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Treasure Digest: Turning the Hearts . . . Caring for Your Elderly Parents, Part 5

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Treasure Digest

Turning the Hearts . . . Caring for Your Elderly Parents, Part 5

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In part 4 we discussed caring for elderly parents whose health permits them to continue to stay in their own home with assistance. But what about when they are no longer able to cope on their own?

The transition from their own dwelling to possibly a nursing home may be made easier by bringing them into the child's home for a short period of time. Thinking of a nursing home may be repulsive to both the aged parent and the child. "The decision to institutionalize a loved one is among the most difficult anyone is ever required to make" (Earl and Sharon Grollman, Caring for Your Aged Parents, 1978, page 110). More recently, assisted-living facilities have become another option, offering various services to allow residents to maintain a level of independence.

If it becomes necessary, the child ought to be prepared for a lot of self-pity on the part of the parent. To the parent it can seem like rejection. However, a visit to some nursing homes may prove to him or her that they are not all cold and impersonal. Before making the move, be sure to learn more about the aged parent's financial situation. Have an attorney or accountant prepare a complete inventory of assets. Then check what the government will supply. (In the United States, Medicare, Medicaid and Supplementary Security Income are some sources. The local Social Security office may supply more information.)

When searching for a good nursing home, get recommendations from doctors, ministers, social workers, senior citizens' groups, the Social Security office, friends and relatives. Check your state Department of Health for inspection results and complaints. Caregiver to resident ratio is very important. There are two basic types of nursing homes: "Skilled Nursing Facility (SNFs), twenty-four-hour nursing service for 'convalescent' patients who require constant medical supervision. Intermediate Care Facility (ICFs), less intensive medical care than that offered by SNFs, with a greater emphasis on social and rehabilitative services. Some institutions offer both levels of care" (Grollman, page 121).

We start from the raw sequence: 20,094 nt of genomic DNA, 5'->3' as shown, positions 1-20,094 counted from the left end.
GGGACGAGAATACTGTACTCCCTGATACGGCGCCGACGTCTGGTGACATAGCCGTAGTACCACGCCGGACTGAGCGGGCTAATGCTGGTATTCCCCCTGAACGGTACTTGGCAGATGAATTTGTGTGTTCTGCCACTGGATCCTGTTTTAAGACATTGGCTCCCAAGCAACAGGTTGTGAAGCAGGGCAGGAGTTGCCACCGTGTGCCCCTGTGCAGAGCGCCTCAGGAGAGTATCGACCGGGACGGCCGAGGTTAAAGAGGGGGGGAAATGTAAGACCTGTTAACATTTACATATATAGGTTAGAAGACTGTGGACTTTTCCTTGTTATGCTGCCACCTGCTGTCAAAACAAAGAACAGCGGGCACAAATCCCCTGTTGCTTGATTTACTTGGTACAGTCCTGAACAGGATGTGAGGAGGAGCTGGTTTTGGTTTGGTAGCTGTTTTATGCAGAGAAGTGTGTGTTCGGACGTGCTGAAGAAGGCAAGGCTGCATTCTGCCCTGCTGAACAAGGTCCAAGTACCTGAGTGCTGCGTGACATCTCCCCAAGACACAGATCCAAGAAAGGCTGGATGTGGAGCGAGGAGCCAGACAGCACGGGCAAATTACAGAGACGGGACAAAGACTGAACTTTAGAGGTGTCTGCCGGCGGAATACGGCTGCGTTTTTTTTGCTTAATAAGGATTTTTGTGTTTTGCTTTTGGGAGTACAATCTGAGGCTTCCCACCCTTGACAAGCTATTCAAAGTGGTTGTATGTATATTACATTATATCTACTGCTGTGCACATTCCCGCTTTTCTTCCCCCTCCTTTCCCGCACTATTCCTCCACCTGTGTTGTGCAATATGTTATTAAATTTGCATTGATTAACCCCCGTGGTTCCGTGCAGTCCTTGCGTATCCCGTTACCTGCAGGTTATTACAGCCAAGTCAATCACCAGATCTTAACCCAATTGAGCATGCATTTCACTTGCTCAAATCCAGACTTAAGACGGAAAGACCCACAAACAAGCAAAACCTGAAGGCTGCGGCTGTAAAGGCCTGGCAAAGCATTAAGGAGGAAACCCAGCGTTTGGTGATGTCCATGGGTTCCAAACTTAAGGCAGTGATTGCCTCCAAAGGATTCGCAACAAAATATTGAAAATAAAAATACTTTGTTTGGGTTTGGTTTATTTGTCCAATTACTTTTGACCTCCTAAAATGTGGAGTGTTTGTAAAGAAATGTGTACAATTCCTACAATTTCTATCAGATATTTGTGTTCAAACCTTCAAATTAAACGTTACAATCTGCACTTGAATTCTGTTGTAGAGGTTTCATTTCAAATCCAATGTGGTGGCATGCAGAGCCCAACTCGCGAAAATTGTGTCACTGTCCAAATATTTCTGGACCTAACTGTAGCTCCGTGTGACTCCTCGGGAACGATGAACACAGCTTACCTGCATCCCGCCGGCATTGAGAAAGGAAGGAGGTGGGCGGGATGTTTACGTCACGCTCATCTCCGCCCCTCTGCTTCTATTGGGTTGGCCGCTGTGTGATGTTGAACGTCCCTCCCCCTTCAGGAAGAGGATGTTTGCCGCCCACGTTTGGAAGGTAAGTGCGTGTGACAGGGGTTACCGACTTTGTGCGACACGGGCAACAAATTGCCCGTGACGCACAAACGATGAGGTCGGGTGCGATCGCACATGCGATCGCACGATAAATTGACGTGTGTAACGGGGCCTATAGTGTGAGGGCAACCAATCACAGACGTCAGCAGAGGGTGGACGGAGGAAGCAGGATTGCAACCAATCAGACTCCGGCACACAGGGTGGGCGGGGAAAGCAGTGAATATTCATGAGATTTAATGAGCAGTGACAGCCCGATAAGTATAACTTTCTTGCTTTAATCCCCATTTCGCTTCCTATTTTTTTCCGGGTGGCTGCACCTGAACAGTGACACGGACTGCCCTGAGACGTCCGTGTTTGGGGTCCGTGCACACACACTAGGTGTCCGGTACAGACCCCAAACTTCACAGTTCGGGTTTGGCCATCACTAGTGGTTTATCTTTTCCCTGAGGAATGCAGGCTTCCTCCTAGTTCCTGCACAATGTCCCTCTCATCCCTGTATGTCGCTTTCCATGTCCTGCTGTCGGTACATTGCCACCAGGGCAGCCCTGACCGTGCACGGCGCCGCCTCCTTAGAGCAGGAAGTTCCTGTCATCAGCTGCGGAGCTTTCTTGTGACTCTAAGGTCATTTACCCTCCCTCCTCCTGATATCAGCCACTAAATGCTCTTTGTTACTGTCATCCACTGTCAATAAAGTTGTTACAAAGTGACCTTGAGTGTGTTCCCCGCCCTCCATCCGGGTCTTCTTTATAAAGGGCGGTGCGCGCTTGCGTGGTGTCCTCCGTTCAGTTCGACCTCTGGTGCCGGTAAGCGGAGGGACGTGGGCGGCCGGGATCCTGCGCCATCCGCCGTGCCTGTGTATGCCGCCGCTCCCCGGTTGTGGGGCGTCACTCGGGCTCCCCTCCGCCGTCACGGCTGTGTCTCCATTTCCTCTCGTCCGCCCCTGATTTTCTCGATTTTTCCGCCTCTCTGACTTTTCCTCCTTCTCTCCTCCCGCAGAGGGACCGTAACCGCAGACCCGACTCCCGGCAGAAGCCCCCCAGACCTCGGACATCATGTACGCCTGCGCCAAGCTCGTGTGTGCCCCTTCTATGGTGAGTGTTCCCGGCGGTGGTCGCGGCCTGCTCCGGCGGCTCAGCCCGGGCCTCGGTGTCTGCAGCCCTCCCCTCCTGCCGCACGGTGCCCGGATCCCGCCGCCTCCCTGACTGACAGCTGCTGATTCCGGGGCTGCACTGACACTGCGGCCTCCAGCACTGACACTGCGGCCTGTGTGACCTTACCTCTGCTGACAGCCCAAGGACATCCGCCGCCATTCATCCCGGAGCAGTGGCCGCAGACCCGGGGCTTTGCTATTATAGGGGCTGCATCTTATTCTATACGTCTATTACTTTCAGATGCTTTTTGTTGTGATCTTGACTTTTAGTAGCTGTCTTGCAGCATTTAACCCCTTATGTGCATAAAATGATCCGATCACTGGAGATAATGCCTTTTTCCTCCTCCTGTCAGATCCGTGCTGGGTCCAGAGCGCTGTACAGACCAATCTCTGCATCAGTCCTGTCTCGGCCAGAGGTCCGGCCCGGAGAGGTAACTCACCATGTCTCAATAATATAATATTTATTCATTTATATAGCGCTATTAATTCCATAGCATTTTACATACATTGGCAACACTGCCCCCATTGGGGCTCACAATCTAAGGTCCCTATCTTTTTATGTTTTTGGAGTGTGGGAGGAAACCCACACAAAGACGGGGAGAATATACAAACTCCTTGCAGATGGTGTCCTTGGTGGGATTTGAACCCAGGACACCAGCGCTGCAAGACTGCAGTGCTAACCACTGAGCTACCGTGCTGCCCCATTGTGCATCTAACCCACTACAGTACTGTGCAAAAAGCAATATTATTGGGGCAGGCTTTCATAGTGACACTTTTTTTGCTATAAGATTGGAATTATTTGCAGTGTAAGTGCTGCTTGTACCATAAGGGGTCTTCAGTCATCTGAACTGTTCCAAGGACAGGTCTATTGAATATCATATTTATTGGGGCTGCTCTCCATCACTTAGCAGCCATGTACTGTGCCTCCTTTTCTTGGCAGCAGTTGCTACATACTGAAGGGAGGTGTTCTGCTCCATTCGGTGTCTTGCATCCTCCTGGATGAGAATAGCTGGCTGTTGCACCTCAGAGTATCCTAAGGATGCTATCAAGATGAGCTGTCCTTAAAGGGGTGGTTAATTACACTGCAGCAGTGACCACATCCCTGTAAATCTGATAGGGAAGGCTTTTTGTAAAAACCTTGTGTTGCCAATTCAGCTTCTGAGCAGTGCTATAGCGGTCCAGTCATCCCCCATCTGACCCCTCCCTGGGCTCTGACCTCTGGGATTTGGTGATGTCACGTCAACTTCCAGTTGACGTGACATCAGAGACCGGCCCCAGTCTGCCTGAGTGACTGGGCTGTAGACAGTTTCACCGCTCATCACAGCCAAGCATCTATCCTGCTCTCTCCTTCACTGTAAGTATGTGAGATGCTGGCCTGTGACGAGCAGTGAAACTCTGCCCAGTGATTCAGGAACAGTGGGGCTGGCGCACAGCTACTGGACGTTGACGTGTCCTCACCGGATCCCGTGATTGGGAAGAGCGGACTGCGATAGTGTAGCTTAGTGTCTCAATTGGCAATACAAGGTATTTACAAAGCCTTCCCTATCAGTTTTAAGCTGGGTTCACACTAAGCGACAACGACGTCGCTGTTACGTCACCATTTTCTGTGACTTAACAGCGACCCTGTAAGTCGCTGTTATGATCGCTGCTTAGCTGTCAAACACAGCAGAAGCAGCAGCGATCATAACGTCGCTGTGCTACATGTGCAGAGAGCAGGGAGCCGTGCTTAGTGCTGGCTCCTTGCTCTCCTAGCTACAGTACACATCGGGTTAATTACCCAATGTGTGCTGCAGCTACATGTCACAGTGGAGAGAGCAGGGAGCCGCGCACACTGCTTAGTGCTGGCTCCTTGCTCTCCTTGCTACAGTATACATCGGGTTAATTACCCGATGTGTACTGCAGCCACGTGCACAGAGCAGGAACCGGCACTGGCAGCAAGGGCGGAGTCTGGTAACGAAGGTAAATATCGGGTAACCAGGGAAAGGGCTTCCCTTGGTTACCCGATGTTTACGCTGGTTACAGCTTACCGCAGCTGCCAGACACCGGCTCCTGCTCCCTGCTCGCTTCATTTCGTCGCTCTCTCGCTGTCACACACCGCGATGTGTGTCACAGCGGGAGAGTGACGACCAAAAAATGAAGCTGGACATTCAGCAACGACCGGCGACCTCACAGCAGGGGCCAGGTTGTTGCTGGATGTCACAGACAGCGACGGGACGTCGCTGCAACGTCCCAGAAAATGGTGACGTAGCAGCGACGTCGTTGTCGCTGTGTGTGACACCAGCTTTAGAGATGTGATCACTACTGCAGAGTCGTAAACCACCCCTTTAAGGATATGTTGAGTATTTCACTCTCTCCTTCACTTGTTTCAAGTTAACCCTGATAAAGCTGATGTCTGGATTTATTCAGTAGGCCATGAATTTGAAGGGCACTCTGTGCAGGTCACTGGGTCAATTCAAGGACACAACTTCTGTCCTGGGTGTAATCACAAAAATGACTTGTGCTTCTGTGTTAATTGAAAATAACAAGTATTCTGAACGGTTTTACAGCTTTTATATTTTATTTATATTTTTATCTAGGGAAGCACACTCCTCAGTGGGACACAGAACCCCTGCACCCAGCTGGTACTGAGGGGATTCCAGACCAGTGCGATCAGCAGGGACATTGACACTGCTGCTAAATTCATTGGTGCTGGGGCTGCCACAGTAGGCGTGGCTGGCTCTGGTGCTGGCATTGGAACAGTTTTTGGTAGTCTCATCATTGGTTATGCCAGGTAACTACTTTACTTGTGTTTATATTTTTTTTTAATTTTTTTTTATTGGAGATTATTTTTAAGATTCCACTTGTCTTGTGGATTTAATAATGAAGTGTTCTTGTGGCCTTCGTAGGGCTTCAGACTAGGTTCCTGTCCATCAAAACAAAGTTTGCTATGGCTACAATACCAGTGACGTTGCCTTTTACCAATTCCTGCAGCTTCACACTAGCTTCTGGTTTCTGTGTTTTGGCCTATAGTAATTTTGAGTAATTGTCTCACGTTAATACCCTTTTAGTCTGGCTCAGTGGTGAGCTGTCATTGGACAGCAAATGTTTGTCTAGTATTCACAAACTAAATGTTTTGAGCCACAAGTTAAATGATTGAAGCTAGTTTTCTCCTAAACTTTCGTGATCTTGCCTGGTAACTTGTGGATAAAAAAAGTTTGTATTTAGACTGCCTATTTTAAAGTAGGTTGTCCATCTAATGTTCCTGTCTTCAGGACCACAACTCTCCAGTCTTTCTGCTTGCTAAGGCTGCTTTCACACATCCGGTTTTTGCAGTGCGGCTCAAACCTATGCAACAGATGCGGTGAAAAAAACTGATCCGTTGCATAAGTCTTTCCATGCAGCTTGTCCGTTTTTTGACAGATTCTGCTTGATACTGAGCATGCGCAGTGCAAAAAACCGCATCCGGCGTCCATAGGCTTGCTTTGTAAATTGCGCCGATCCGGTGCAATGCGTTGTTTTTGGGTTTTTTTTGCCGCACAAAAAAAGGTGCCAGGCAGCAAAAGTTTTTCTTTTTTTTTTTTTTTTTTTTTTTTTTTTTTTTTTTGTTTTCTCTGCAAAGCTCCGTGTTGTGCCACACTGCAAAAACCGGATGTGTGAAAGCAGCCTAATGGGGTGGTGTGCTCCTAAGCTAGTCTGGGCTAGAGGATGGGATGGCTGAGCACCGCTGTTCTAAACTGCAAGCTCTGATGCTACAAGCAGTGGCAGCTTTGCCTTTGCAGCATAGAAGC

Unexpected visits at mealtime and activity periods will help reveal the atmosphere of a nursing home. How do the people look? Contented and well-groomed? Talk with the administrator, head nurse and social worker. Do the nurses seem to know the names of the residents? Talk to the residents themselves. Be careful that you look the facility over well. Bring your parent along to see it and to become familiar with it before admission. On admission day, stay several hours to help him or her settle in.

Once our parent is in the home, we must be careful not to neglect him or her, but to continue caring by letters, calls, visits and by taking him or her out for special events. Jesus Christ praised those who would visit and help the infirmed. He said that it was as if we did it for Him (Matthew 25:35-40).

Whether your aging parents go into a nursing home or live out their lives with you or remain in their own dwelling, caring and loving must always be a part of their treatment. Listening, being patient, praising them, sharing with them and loving them will do much to make their last years of this physical life more enjoyable. Tell them often how much you appreciate them and what they did for you.

"Finding answers for your parents and for yourself is a long, painful process. There are probably no solutions that will satisfy everyone involved. You can, however, choose the best one. It will be worth the effort" (Grollman, page 22).

As Christians, let's make sure that however, whenever, whatever—we treat our aged parents in a loving manner that truly brightens their last years and glorifies our Father in heaven.

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